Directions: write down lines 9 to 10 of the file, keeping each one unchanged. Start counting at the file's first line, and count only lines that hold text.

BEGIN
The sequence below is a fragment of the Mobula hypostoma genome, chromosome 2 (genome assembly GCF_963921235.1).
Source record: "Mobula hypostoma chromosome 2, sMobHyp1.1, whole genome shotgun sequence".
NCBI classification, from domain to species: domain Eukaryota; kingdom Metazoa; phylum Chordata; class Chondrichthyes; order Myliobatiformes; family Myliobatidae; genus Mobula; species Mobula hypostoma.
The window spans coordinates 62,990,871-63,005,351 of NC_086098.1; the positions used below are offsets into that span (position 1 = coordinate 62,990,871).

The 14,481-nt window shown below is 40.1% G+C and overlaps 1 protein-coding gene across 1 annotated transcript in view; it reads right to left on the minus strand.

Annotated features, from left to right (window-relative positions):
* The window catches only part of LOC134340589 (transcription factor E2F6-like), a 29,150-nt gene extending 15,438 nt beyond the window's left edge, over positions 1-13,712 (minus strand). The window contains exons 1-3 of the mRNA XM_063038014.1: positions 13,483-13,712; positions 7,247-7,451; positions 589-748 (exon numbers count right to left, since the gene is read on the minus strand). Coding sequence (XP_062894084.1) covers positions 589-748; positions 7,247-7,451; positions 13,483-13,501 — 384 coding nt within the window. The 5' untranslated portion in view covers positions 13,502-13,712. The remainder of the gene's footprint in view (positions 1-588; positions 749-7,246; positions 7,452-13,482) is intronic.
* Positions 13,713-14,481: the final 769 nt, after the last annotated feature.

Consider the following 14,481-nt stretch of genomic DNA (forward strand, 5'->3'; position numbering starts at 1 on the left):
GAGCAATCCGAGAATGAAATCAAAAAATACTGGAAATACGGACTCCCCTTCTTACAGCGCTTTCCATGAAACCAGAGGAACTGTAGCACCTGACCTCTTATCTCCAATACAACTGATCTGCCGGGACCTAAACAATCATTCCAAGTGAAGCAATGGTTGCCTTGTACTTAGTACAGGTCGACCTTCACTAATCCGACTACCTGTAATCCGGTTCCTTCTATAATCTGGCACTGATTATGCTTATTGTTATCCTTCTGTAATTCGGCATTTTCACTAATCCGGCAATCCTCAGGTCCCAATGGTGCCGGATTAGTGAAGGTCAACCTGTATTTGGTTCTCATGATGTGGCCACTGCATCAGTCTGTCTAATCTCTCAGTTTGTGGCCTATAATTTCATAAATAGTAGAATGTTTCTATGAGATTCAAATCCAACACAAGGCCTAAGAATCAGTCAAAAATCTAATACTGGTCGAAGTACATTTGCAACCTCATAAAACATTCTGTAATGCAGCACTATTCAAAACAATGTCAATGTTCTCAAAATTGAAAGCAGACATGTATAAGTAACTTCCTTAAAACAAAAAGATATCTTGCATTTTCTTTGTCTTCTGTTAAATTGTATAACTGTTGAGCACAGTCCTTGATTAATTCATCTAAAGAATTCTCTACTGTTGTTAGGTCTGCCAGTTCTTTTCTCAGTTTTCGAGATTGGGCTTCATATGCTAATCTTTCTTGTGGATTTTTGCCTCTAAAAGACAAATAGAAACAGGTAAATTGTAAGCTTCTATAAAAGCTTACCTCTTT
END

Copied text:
Consider the following 14,481-nt stretch of genomic DNA (forward strand, 5'->3'; position numbering starts at 1 on the left):
GAGCAATCCGAGAATGAAATCAAAAAATACTGGAAATACGGACTCCCCTTCTTACAGCGCTTTCCATGAAACCAGAGGAACTGTAGCACCTGACCTCTTATCTCCAATACAACTGATCTGCCGGGACCTAAACAATCATTCCAAGTGAAGCAATGGTTGCCTTGTACTTAGTACAGGTCGACCTTCACTAATCCGACTACCTGTAATCCGGTTCCTTCTATAATCTGGCACTGATTATGCTTATTGTTATCCTTCTGTAATTCGGCATTTTCACTAATCCGGCAATCCTCAGGTCCCAATGGTGCCGGATTAGTGAAGGTCAACCTGTATTTGGTTCTCATGATGTGGCCACTGCATCAGTCTGTCTAATCTCTCAGTTTGTGGCCTATAATTTCATAAATAGTAGAATGTTTCTATGAGATTCAAATCCAACACAAGGCCTAAGAATCAGTCAAAAATCTAATACTGGTCGAAGTACATTTGCAACCTCATAAAACATTCTGTAATGCAGCACTATTCAAAACAATGTCAATGTTCTCAAAATTGAAAGCAGACATGTATAAGTAACTTCCTTAAAACAAAAAGATATCTTGCATTTTCTTTGTCTTCTGTTAAATTGTATAACTGTTGAGCACAGTCCTTGATTAATTCATCTAAAGAATTCTCTACTGTTGTTAGGTCTGCCAGTTCTTTTCTCAGTTTTCGAGATTGGGCTTCATATGCTAATCTTTCTTGTGGATTTTTGCCTCTAAAAGACAAATAGAAACAGGTAAATTGTAAGCTTCTATAAAAGCTTACCTCTTT